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In this economy, even those of us that once had solid jobs have found ourselves out of work and needing to visit the local food bank to stretch our food dollars. Here in Missouri, frozen ground venison meat is often offered at food banks via a "share the harvest" program. Here are my thrifty tips for great uses of stretching meals using ground venison.
By mbilar1 from Grain Valley, MO
As most hunters know (from MN) mixing your ground venison with another meat of choice is a staple in the harvesting of deer. One of my son's is a manager of a local grocery, also a meat cutter, so he can quickly filet (butcher) out any hanging deer to the right cuts, scraps, etc with little waste happening.
One thing here, you can get your name on the list for road-killed deer. These are calls that come into the law enforcement immediately following the car/deer issue. For a $5 permit, you take home the fresh kill. Those which don't get takers (middle of the night mostly) they go to area wild life rehabs to use for food. This permit does not hinder your ability to get a license for hunting on your own. You can get as many just road-killed as available when the call goes out.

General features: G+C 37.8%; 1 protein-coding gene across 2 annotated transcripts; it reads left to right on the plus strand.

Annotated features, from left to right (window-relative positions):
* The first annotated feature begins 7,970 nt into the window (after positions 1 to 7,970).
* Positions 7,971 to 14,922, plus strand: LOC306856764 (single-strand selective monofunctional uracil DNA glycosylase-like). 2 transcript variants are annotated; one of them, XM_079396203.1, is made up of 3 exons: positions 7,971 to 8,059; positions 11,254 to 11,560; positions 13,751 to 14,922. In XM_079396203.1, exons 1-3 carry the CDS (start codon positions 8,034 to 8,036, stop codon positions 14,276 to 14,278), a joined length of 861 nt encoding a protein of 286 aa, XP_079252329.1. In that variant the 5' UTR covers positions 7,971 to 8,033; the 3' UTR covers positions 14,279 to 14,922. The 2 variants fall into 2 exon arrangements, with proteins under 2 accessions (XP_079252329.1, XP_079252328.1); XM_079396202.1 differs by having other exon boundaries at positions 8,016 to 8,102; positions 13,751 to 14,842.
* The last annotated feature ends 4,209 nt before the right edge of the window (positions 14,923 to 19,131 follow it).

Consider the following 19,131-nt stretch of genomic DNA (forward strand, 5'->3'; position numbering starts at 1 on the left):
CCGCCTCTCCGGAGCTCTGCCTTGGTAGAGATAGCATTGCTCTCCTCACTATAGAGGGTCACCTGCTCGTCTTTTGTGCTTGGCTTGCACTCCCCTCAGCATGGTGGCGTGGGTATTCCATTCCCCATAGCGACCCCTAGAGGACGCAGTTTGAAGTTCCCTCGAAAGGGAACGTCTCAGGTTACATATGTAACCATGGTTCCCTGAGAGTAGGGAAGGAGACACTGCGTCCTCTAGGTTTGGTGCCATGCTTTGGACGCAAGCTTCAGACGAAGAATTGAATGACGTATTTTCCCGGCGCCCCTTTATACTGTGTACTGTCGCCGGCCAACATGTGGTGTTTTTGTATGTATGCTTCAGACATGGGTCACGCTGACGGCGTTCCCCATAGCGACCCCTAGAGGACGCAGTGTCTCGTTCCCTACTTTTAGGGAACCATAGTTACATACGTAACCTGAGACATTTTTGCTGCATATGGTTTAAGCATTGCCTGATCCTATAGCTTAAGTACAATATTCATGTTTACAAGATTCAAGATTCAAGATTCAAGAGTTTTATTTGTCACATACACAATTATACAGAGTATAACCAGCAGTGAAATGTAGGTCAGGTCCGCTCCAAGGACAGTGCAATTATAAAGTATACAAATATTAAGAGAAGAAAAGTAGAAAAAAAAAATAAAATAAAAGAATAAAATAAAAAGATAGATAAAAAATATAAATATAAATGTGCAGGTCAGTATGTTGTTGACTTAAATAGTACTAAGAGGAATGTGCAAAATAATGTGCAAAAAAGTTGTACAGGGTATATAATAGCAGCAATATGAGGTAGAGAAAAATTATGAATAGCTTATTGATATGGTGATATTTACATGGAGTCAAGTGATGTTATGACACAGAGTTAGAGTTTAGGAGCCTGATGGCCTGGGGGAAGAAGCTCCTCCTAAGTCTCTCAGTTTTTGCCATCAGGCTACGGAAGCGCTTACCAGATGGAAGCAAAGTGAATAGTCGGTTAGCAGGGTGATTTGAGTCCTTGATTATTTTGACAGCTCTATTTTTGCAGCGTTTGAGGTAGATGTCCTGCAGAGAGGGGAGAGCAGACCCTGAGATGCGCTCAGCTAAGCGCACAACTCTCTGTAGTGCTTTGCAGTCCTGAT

Deer count was down considerable this last fall for hunters walking the fields. All my guys get their permits for the month of November.
We only mix our deer with beef or pork when we need to mold it such as burgers or a meatloaf. When making anything else that is is browned and crumbled, we use it like normal ground beef. If there's a sauce, you can't tell the difference!
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If you don't like ground pork, turkey or other various meats, I have an answer. We didn't like plain ground pork and we had ground venison. We mixed it. We used equal amounts of the meat. We would start with beef, pork and venison. If we mixed 3 lbs. of each, we had 9 lbs to work with. We would then do a OAMC (Once A Month Cooking) and be ready with quick meals. Of course, we had a name for our meat, phd (pork, hamburger and deer).